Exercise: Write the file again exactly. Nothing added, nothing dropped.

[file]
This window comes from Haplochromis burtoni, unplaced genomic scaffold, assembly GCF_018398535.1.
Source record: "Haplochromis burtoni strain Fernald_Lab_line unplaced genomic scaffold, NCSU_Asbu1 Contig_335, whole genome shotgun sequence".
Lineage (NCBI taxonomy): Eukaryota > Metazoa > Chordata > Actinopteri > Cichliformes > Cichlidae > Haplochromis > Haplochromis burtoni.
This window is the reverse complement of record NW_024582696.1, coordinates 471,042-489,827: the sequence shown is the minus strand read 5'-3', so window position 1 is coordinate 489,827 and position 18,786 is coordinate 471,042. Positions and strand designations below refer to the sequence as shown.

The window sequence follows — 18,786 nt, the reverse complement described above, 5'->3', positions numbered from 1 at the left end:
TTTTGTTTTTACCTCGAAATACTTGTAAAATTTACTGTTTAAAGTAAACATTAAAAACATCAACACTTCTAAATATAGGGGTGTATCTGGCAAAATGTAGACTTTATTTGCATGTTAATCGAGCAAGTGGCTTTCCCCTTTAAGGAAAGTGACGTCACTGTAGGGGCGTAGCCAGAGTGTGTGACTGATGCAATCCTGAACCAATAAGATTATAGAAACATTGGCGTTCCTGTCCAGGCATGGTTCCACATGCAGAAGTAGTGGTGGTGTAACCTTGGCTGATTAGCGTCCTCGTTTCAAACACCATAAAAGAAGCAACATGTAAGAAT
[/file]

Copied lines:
This window comes from Haplochromis burtoni, unplaced genomic scaffold, assembly GCF_018398535.1.
Source record: "Haplochromis burtoni strain Fernald_Lab_line unplaced genomic scaffold, NCSU_Asbu1 Contig_335, whole genome shotgun sequence".
Lineage (NCBI taxonomy): Eukaryota > Metazoa > Chordata > Actinopteri > Cichliformes > Cichlidae > Haplochromis > Haplochromis burtoni.
This window is the reverse complement of record NW_024582696.1, coordinates 471,042-489,827: the sequence shown is the minus strand read 5'-3', so window position 1 is coordinate 489,827 and position 18,786 is coordinate 471,042. Positions and strand designations below refer to the sequence as shown.

The window sequence follows — 18,786 nt, the reverse complement described above, 5'->3', positions numbered from 1 at the left end:
TTTTGTTTTTACCTCGAAATACTTGTAAAATTTACTGTTTAAAGTAAACATTAAAAACATCAACACTTCTAAATATAGGGGTGTATCTGGCAAAATGTAGACTTTATTTGCATGTTAATCGAGCAAGTGGCTTTCCCCTTTAAGGAAAGTGACGTCACTGTAGGGGCGTAGCCAGAGTGTGTGACTGATGCAATCCTGAACCAATAAGATTATAGAAACATTGGCGTTCCTGTCCAGGCATGGTTCCACATGCAGAAGTAGTGGTGGTGTAACCTTGGCTGATTAGCGTCCTCGTTTCAAACACCATAAAAGAAGCAACATGTAAGAAT